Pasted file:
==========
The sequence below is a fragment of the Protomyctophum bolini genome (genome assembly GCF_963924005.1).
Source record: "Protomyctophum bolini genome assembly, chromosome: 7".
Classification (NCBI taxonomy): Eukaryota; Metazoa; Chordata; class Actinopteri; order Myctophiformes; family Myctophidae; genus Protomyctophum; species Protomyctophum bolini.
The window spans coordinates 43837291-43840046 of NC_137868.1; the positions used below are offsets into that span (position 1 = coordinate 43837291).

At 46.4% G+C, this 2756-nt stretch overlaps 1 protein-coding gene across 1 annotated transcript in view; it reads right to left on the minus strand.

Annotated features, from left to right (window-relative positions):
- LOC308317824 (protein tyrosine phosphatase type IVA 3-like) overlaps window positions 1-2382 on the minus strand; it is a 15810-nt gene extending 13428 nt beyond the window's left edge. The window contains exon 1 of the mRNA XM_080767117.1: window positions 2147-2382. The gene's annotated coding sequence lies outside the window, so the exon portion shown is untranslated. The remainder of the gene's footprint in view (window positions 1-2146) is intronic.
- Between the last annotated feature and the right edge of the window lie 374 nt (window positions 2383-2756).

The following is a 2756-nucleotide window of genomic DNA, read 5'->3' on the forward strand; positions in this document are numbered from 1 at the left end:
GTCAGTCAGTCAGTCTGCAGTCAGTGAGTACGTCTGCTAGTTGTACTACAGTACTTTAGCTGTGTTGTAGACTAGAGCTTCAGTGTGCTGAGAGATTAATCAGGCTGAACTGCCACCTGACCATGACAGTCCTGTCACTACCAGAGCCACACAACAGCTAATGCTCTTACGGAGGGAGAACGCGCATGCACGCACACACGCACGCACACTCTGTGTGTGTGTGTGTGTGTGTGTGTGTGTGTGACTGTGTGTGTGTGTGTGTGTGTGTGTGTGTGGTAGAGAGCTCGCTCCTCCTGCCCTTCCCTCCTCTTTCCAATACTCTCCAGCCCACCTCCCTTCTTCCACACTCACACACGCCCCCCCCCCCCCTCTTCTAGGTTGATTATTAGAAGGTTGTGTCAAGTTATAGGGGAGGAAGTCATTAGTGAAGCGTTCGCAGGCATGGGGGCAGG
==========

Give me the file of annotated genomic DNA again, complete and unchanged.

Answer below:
The sequence below is a fragment of the Protomyctophum bolini genome (genome assembly GCF_963924005.1).
Source record: "Protomyctophum bolini genome assembly, chromosome: 7".
Classification (NCBI taxonomy): Eukaryota; Metazoa; Chordata; class Actinopteri; order Myctophiformes; family Myctophidae; genus Protomyctophum; species Protomyctophum bolini.
The window spans coordinates 43837291-43840046 of NC_137868.1; the positions used below are offsets into that span (position 1 = coordinate 43837291).

At 46.4% G+C, this 2756-nt stretch overlaps 1 protein-coding gene across 1 annotated transcript in view; it reads right to left on the minus strand.

Annotated features, from left to right (window-relative positions):
- LOC308317824 (protein tyrosine phosphatase type IVA 3-like) overlaps window positions 1-2382 on the minus strand; it is a 15810-nt gene extending 13428 nt beyond the window's left edge. The window contains exon 1 of the mRNA XM_080767117.1: window positions 2147-2382. The gene's annotated coding sequence lies outside the window, so the exon portion shown is untranslated. The remainder of the gene's footprint in view (window positions 1-2146) is intronic.
- Between the last annotated feature and the right edge of the window lie 374 nt (window positions 2383-2756).

The following is a 2756-nucleotide window of genomic DNA, read 5'->3' on the forward strand; positions in this document are numbered from 1 at the left end:
GTCAGTCAGTCAGTCTGCAGTCAGTGAGTACGTCTGCTAGTTGTACTACAGTACTTTAGCTGTGTTGTAGACTAGAGCTTCAGTGTGCTGAGAGATTAATCAGGCTGAACTGCCACCTGACCATGACAGTCCTGTCACTACCAGAGCCACACAACAGCTAATGCTCTTACGGAGGGAGAACGCGCATGCACGCACACACGCACGCACACTCTGTGTGTGTGTGTGTGTGTGTGTGTGTGTGTGACTGTGTGTGTGTGTGTGTGTGTGTGTGTGTGGTAGAGAGCTCGCTCCTCCTGCCCTTCCCTCCTCTTTCCAATACTCTCCAGCCCACCTCCCTTCTTCCACACTCACACACGCCCCCCCCCCCCCTCTTCTAGGTTGATTATTAGAAGGTTGTGTCAAGTTATAGGGGAGGAAGTCATTAGTGAAGCGTTCGCAGGCATGGGGGCAGG